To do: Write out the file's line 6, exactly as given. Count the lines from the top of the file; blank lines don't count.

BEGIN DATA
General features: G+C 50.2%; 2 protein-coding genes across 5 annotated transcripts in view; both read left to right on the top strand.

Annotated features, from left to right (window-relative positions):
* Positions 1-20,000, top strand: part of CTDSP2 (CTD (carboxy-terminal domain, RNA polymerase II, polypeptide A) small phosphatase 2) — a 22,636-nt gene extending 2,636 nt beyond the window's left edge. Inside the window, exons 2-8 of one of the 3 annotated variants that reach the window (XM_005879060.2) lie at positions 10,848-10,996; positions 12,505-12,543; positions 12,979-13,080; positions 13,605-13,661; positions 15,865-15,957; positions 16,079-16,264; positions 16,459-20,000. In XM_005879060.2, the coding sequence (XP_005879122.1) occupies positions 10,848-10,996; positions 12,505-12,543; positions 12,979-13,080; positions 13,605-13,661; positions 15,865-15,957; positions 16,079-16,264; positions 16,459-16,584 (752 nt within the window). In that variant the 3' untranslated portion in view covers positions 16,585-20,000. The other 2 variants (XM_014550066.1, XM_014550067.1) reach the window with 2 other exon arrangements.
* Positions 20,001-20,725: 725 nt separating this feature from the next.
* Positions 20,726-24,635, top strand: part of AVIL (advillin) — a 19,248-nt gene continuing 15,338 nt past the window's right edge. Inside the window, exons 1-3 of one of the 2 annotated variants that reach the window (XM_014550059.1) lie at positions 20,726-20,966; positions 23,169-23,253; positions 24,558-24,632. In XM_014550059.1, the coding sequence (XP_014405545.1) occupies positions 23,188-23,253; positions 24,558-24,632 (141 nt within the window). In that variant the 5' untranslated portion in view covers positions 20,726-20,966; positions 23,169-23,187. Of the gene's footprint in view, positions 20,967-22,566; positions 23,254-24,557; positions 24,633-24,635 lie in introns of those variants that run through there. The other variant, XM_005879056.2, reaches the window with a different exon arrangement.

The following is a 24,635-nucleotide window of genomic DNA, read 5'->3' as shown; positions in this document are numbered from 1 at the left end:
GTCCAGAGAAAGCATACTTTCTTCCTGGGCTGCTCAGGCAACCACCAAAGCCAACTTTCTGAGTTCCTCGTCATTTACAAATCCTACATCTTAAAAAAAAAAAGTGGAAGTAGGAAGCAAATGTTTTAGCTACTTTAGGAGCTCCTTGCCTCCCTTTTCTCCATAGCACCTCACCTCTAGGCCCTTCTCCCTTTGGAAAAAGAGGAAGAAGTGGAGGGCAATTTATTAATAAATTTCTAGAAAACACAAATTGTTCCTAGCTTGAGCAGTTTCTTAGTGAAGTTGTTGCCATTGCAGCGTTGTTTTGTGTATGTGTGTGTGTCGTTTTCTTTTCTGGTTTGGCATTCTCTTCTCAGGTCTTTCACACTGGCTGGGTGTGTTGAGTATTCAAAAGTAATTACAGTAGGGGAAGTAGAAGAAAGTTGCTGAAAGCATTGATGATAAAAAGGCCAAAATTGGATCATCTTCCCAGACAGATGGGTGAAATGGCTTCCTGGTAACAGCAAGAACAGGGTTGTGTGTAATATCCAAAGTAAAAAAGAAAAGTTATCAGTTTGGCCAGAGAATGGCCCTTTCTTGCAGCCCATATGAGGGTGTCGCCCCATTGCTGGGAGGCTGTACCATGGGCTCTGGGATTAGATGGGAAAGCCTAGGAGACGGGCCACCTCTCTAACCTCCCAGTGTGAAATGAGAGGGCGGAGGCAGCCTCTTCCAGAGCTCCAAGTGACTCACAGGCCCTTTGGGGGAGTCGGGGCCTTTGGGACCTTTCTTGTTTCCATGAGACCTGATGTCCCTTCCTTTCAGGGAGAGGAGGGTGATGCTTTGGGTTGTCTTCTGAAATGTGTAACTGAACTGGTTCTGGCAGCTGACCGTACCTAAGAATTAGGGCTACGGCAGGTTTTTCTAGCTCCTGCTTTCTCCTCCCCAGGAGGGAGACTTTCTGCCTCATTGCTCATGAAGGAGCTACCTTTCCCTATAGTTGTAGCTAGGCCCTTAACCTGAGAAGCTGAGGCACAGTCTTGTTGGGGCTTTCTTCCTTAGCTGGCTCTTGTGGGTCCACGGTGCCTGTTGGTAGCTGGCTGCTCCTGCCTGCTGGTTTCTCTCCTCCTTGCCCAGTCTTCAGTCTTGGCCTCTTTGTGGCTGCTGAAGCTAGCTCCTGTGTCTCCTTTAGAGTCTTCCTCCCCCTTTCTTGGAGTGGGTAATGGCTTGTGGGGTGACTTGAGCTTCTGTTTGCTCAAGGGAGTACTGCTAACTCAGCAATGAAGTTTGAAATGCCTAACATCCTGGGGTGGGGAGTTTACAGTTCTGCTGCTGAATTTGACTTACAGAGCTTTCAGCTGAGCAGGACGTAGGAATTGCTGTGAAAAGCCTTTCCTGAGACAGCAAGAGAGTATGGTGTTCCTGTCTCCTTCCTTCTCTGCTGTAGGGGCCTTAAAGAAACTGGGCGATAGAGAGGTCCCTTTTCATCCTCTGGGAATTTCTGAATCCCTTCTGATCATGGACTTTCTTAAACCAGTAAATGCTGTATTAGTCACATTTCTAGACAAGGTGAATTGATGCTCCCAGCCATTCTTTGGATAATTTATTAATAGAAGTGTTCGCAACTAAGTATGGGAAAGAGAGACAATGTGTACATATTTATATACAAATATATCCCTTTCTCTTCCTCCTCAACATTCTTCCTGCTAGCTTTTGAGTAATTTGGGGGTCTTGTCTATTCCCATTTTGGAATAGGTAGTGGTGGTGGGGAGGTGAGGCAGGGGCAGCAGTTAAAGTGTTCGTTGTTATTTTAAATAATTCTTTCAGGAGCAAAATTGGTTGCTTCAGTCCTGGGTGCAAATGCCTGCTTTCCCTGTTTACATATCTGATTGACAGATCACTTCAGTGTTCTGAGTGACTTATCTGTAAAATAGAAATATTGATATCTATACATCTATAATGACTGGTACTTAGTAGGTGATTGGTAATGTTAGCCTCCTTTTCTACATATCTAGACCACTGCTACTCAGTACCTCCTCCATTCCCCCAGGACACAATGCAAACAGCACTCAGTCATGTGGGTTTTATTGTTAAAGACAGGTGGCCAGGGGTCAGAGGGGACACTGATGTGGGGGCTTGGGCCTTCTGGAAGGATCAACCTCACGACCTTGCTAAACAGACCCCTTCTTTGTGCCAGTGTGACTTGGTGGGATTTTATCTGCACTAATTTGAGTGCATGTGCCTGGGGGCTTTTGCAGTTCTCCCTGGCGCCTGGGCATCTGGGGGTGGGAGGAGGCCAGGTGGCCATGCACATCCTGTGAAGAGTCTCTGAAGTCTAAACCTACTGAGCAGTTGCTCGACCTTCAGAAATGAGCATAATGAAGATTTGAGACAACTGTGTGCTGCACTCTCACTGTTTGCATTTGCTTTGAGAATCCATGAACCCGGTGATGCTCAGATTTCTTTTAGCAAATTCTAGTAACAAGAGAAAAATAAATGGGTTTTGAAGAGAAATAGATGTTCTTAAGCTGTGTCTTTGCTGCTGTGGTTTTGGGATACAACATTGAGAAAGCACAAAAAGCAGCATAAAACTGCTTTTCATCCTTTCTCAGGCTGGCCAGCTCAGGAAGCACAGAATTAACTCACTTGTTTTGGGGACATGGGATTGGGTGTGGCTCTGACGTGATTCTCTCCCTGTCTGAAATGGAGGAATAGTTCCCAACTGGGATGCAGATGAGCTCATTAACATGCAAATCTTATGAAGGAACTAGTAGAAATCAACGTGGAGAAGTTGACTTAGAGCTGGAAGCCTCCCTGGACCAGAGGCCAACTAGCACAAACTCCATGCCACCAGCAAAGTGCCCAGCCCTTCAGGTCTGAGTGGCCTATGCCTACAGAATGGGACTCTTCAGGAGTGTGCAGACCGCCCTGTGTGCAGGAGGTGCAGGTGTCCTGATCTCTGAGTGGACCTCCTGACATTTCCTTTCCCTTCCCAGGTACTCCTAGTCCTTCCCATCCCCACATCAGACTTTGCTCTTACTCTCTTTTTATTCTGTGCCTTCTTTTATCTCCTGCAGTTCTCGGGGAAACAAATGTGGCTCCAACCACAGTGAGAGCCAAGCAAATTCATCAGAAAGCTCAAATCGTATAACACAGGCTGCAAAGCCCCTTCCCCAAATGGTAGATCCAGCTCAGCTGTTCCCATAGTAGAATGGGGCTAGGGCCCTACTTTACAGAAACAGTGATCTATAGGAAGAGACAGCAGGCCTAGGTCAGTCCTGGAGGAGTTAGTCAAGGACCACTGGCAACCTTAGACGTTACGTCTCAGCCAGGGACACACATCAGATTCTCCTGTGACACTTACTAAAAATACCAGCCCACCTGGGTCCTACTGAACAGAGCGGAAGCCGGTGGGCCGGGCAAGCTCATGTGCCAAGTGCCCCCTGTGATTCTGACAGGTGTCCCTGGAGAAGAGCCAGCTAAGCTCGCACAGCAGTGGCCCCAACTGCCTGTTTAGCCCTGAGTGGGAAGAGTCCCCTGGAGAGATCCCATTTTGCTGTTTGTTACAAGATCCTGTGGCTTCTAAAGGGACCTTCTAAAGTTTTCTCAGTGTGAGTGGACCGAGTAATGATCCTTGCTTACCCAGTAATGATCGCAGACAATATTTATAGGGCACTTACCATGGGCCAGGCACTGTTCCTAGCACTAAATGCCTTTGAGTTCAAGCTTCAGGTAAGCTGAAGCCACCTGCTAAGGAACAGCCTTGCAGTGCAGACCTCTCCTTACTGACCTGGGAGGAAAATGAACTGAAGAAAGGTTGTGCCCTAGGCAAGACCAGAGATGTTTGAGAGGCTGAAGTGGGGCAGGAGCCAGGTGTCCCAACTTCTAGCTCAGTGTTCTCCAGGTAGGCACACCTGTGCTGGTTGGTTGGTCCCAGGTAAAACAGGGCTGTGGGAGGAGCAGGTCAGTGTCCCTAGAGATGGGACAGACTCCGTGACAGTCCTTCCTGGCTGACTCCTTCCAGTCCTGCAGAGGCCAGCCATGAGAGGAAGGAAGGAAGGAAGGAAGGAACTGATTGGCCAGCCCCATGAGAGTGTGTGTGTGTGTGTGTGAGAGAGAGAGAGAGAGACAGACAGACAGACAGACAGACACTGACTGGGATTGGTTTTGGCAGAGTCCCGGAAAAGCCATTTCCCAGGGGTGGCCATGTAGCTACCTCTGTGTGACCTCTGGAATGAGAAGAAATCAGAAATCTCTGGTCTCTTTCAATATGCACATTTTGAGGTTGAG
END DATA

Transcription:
The following is a 24,635-nucleotide window of genomic DNA, read 5'->3' as shown; positions in this document are numbered from 1 at the left end: